The mayor of the recently recaptured Malian city Gao has accused Qatar, among others, of sending its cargo planes to rebel-controlled airports.
He said that without Qatar’s help, who had also been providing Islamist insurgents with financial aid, the radicals wouldn’t have been able to hold Gao and other northern cities in Mali.
Mr. Diallo pointed out that Islamists had been seeking to impose strict Sharia laws on local residents and virtually made their life a living hell.
Many experts believe that Qatar has been trying to get the upper hand strategically in West Africa and in the Sahel region to challenge Saudi Arabia in the Muslim world. Islamists’ defeat would throw it back, pundits say.
Voice of Russia
France does not intend to remain in Mali after achieving victory over the separatists according to a statement by French President Francois Hollande.
The French military is currently in Mali to help the Malian army regain control over the country and will pass the baton to forces from neighboring African states.
Hollande hailed the "courage and effectiveness" of the French soldiers who, in a short time, have managed to stop advancing terrorists, inflict upon them serious damage with the help of air strikes and with the Malian army secure the release of the major cities of Mali.
The French President stressed that it was an extremely complex operation whose purpose was not only the destruction of the terrorists, but also to preserve the lives of civilians.
Voice of Russia, TASS
In Mali, the joint forces made up of the Malian army and French troops involved in counter-terrorism operations, are celebrating their latest tactical success.
On Monday they freed the city of Timbuktu, 900 kilometers north of the capital Bamako. The city has been under the control of militants and radical groups since last spring.
Timbuktu, according to statements by representatives of the army, "was taken without a shot being fired and with no resistance." The insurgents chose to leave the city and not to engage in combat with the French-Malian joint forces.
As the insurgents retreated they set fire to a store of unique documents at the Ahmed Baba Institute, where there had been tens of thousands of ancient manuscripts.
According to eyewitness reports, the military was met by joyous crowds of local residents, who had for many months been forced to live under the control of Islamists, who were attempting to introduce very strict standards of public behavior.
Last March, the entire north and northeast of Mali was seized by armed separatists and Islamic radicals.
Voice of Russia, TASS
A day after retaking Gao, French and Malian forces are closing in on another rebel-captured strategic Malian city, Timbuktu.
The Mali operation is backed by many West African and European countries and the United States.
On Sunday, France launched an air strike on a Mali-based house owned by Iyad Ag Ghaly, leader of the Islamist militant group Defenders of Religion, media reports said.
The house was destroyed, but there was no immediate word on the fate of the owner.
Earlier, Mali’s army, supported by French troops, took control of the northern city of Gao.
In another development, Sunday saw the beginning of the deployment of Chadian and Nigerian troops to northern Mali.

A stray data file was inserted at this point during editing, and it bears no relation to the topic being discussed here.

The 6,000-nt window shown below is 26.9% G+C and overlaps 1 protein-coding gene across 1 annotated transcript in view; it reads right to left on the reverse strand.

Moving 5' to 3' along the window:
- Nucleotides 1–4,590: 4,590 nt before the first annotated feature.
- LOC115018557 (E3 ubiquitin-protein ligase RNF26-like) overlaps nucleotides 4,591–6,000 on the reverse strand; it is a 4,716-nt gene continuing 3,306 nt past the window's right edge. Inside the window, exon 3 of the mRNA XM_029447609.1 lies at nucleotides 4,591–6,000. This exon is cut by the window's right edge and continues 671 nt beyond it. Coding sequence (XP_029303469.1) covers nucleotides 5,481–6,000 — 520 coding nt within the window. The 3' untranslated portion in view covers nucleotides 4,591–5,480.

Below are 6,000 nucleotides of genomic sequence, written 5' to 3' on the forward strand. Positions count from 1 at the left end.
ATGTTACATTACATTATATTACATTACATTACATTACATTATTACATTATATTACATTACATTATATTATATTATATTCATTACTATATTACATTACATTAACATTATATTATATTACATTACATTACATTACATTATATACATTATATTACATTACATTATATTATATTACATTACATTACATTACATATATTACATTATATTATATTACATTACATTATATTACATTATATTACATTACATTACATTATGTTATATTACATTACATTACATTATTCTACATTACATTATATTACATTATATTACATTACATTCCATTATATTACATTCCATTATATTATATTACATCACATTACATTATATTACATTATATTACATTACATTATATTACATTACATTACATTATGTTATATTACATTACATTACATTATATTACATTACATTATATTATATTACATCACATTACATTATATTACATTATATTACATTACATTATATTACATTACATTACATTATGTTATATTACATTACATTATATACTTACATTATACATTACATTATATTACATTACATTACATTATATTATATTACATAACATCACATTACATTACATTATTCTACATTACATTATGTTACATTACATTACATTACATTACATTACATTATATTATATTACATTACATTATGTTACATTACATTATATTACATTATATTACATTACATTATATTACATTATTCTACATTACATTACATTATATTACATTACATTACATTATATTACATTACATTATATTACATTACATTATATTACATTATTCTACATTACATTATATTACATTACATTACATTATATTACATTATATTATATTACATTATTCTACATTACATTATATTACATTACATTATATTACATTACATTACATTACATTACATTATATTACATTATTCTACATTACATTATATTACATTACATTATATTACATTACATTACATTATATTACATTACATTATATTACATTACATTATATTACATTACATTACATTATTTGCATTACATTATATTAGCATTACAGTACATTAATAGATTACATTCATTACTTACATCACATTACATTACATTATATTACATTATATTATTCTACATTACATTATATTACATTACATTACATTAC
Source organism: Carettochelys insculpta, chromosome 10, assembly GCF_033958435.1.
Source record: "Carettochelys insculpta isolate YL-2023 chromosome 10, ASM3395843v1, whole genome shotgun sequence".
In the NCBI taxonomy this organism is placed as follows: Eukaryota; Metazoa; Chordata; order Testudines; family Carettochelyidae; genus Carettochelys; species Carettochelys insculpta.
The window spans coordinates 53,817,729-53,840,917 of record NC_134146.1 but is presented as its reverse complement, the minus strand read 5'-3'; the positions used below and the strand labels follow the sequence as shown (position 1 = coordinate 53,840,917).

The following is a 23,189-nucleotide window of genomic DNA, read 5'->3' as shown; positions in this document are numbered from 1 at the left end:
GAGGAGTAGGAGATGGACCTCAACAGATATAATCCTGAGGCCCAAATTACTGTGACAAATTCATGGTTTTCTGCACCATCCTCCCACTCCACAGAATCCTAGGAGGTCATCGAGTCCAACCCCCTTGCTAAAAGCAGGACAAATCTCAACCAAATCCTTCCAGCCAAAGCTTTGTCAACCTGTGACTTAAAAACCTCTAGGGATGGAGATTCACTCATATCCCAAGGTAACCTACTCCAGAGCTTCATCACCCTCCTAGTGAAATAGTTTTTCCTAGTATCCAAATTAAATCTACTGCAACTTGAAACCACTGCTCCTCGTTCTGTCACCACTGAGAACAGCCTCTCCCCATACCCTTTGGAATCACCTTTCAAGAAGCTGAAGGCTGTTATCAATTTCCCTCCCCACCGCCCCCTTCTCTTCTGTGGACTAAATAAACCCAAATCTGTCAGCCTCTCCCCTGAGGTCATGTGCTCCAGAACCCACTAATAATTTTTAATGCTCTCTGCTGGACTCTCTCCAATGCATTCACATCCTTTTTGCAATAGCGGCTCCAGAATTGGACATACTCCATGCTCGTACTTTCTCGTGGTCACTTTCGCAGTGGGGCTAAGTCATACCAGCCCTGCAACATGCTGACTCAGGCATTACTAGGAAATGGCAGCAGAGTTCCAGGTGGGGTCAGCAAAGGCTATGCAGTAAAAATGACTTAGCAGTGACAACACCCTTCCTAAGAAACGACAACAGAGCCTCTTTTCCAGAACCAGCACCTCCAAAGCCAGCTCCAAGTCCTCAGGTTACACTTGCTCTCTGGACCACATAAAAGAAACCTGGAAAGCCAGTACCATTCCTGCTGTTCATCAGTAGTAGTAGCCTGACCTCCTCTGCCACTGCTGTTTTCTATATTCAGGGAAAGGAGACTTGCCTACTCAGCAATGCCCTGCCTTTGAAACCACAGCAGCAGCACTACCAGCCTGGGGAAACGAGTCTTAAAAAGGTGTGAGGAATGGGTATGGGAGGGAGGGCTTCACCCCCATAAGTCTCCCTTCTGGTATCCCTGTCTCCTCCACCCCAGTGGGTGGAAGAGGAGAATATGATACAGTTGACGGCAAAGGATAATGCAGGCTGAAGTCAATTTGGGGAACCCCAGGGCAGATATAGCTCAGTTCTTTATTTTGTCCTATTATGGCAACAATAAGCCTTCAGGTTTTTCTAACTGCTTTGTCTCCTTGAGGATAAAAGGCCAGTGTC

Sunday saw the beginning of the deployment of Chadian troops to the city of Gao in northern Mali, where armed clashes between the army and radical Islamist insurgents show no signs of abating.
A total of 2,000 Chadian soldiers will be deployed along with 500 troops from Niger in order to help Mali’s army take better control of Gao and advance to the city of Timbuktu.
The war against Islamist militants in northern Mali including the deployment of African troops is expected to dominate talks at the African Union summit in Ethiopia opening Sunday.
A scaling-up of African troops is intended to support the weak Malian army -- boosted by the recent French military intervention -- to battle Islamist insurgents, who seized swathes of Mali's desert north following a coup last year.
The AU has said the priority is to send troops immediately to the embattled West African state.
African leaders are set to commit their support for the force, with presidents expected to also stay beyond the two-day summit for an international donor conference for Mali.
The conference on Tuesday will aim to drum up further funds for Mali operations and will include representatives from the European Union and the UN Security Council.
The Pentagon has agreed to refuel French warplanes that are currently conducting operations against Islamist militants in Mali, the US military said in a statement on Saturday.
President Barack Obama's administration had previously been asked by France for refueling assistance and outgoing US Defense Secretary Leon Panetta has now approved the request, Pentagon spokesman George Little said.
Obama held telephone talks with French President Francois Hollande on Friday in which the two leaders discussed global security concerns and vowed to work together to tackle extremism across North Africa.
France deployed troops to Mali two weeks ago who have been working with government forces to try to flush out radical Islamist fighters including Al-Qaeda linked rebels who had seized control of several northern towns.
Following on from Obama and Hollande's discussion, Panetta spoke to French Minister of Defense Jean-Yves Le Drian to discuss US military support "to deny terrorists a safe haven in Mali."
Voice of Russia, TASS, RBC, BBC, AFP